Schima wallichii (DC) Korth., in Temminck, Verh. Nat. Gesch. Bot. 3 (1840)

Named after N. Wallich [1786-1854], a Danish botanist.

Cleyera mertensiana Sieb. & Zucc.
Gordonia brevifolia Hook.f.
Gordonia chilaunea Buch.-Ham.
Gordonia floribunda Wall.
Gordonia integerrima Teijsm. & Binn.
Gordonia integrifolia Roxb.
Gordonia javanica Hook.f.
Gordonia lobii Hook.f.
Gordonia mollis Wall.
Gordonia oblata Roxb.
Gordonia sinensis Hemsl. & Wils.
Gordonia superba (Gard. & Champ.) Hook.f. & Thomson ex Dyer
Gordonia wallichii DC
Schima antherisosa Korth.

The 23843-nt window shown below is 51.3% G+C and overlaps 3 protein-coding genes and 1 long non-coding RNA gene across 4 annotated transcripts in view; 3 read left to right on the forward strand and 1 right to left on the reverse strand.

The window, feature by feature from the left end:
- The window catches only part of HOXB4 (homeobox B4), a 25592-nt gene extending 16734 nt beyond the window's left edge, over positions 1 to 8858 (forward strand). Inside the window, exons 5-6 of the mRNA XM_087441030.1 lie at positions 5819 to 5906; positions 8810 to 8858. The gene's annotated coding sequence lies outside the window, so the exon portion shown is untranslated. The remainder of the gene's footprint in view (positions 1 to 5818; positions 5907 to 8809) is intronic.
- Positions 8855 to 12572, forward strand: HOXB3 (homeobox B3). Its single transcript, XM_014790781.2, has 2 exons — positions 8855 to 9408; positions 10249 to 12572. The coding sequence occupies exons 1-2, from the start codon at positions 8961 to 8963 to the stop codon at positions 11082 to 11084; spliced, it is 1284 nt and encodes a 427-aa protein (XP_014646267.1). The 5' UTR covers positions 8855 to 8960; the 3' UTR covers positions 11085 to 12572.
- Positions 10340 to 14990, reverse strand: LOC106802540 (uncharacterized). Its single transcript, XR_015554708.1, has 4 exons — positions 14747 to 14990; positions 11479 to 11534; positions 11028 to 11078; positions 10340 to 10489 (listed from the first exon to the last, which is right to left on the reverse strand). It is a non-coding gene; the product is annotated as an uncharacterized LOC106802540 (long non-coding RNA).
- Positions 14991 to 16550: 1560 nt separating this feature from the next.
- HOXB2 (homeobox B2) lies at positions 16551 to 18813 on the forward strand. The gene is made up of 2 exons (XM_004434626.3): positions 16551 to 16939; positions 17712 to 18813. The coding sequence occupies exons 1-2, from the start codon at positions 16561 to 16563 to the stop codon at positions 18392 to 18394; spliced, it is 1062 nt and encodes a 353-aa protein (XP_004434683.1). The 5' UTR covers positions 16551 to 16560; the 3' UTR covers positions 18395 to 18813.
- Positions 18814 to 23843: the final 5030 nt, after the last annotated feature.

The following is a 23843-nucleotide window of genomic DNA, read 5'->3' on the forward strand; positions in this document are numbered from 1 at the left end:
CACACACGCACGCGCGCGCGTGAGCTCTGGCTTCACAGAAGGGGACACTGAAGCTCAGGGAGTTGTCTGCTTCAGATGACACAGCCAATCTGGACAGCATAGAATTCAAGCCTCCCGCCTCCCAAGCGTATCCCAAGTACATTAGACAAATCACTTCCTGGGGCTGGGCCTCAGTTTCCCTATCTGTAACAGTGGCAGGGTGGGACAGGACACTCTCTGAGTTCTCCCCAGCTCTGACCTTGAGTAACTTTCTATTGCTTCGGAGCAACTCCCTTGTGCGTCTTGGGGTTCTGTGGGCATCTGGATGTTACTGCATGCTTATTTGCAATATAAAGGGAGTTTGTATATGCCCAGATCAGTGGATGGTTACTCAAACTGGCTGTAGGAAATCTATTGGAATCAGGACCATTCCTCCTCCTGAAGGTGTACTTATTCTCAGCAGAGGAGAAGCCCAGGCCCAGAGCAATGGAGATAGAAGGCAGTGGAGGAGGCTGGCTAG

Schima argentea Pritz.
Schima bambusifolia Hu
Schima bancana Miq.
Schima beccarii Warb.
Schima boninensis Melch.
Schima boninensis Nakai
Schima brevipes Craib
Schima confertiflora Merr.
Schima crenata Korth.
Schima forrestii Airy Shaw
Schima hypoglauca Miq.
Schima hypochra Pierre
Schima javanica (Hook.f.) Szysz.
Schima kankaoensis Hayata
Schima khasiana Dyer
Schima liukiuensis Nakai
Schima lobii (Hook.f.) Pierre
Schima mairei Hochr.
Schima mertensiana (Sieb. & Zucc.) Koidzumi
Schima mollis Dyer
Schima monticola Kurz
Schima noronhae Reinw.
Schima noronhae var. boninensis Hayata
Schima oblata (Roxb.) Kurz
Schima pulgarensis Elmer
Schima rigida Miq.
Schima sericea Airy Shaw
Schima sinensis (Hemsl. & Wils.) Airy Shaw
Schima sulcinervia Miq.
Schima superba Gard. & Champ.
Schima villosa Hu